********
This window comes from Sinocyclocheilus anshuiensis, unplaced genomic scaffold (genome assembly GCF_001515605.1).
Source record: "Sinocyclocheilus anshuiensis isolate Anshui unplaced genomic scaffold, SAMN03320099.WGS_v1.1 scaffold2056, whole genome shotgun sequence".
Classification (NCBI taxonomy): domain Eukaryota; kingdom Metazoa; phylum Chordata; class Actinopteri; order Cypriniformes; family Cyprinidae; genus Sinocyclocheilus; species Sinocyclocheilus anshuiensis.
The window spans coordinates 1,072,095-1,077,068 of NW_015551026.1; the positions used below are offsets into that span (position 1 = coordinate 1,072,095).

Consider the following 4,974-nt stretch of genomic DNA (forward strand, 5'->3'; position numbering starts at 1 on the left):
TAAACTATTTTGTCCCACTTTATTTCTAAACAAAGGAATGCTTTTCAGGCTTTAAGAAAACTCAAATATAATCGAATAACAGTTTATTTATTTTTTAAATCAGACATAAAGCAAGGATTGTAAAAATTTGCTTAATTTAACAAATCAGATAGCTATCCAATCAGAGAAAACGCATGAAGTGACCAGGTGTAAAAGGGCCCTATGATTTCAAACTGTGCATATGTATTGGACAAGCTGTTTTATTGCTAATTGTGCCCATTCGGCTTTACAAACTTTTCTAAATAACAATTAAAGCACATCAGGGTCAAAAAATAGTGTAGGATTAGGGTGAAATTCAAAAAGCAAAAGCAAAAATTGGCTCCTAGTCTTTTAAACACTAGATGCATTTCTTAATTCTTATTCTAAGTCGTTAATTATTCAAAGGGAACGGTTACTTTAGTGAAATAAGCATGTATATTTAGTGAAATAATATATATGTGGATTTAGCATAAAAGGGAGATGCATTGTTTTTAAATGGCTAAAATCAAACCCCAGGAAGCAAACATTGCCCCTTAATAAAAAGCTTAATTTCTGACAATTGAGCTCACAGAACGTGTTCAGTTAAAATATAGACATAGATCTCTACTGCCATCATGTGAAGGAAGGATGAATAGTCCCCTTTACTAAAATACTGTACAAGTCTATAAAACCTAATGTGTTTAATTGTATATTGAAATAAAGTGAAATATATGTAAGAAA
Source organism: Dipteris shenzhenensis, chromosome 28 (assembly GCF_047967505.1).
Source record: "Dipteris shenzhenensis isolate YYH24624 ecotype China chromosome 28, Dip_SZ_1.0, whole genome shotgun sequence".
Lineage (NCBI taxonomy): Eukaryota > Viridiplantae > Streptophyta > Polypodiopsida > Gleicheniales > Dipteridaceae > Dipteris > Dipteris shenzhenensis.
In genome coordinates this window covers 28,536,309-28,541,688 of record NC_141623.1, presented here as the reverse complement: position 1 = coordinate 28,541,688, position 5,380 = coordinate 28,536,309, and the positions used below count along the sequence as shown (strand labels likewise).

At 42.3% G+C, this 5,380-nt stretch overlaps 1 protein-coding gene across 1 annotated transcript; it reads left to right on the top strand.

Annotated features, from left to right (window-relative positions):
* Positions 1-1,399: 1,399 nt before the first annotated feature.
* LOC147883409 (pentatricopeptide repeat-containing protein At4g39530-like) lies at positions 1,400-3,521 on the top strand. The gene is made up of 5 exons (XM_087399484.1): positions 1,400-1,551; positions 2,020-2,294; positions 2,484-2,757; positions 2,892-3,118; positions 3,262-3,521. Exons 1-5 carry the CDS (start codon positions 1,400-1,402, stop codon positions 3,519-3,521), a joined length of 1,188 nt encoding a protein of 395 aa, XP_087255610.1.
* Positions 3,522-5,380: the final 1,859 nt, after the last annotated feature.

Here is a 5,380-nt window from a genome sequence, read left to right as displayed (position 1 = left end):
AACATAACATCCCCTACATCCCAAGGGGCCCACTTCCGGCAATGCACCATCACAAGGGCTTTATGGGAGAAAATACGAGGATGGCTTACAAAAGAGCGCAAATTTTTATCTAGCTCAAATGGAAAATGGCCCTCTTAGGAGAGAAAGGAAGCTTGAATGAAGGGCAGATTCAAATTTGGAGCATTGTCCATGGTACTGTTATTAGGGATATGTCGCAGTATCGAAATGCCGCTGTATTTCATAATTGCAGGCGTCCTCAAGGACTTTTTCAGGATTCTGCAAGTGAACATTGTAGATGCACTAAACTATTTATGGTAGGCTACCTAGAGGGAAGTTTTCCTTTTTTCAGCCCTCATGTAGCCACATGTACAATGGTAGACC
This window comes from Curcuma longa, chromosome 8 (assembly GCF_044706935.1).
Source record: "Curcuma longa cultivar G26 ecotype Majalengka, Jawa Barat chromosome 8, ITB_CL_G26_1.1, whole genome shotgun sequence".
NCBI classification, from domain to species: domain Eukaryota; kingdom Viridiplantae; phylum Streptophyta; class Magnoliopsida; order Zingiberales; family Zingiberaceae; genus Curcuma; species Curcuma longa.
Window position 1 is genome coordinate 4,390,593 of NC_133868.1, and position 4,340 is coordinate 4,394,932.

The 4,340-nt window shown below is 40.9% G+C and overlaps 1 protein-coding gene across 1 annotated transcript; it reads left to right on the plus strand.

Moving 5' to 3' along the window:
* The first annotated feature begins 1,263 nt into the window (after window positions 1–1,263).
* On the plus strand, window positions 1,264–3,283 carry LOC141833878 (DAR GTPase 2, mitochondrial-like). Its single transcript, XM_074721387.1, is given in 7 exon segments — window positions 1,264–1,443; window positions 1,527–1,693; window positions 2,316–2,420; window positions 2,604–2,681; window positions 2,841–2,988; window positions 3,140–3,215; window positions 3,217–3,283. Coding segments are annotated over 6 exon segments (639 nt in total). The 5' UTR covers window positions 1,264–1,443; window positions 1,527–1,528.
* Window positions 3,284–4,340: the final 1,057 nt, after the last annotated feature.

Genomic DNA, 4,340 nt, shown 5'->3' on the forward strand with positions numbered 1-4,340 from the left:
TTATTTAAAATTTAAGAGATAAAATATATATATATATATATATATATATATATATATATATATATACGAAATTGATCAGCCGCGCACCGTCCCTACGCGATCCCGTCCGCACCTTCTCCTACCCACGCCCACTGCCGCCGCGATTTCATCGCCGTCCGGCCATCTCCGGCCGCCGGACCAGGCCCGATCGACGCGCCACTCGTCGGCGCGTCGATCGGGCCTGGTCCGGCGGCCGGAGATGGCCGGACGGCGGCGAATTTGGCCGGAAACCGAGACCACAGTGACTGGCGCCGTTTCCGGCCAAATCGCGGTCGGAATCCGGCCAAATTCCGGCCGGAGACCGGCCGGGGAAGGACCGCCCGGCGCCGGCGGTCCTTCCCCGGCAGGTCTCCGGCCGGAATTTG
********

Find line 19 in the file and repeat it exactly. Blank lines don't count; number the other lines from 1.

Source record: "Curcuma longa cultivar G26 ecotype Majalengka, Jawa Barat chromosome 8, ITB_CL_G26_1.1, whole genome shotgun sequence".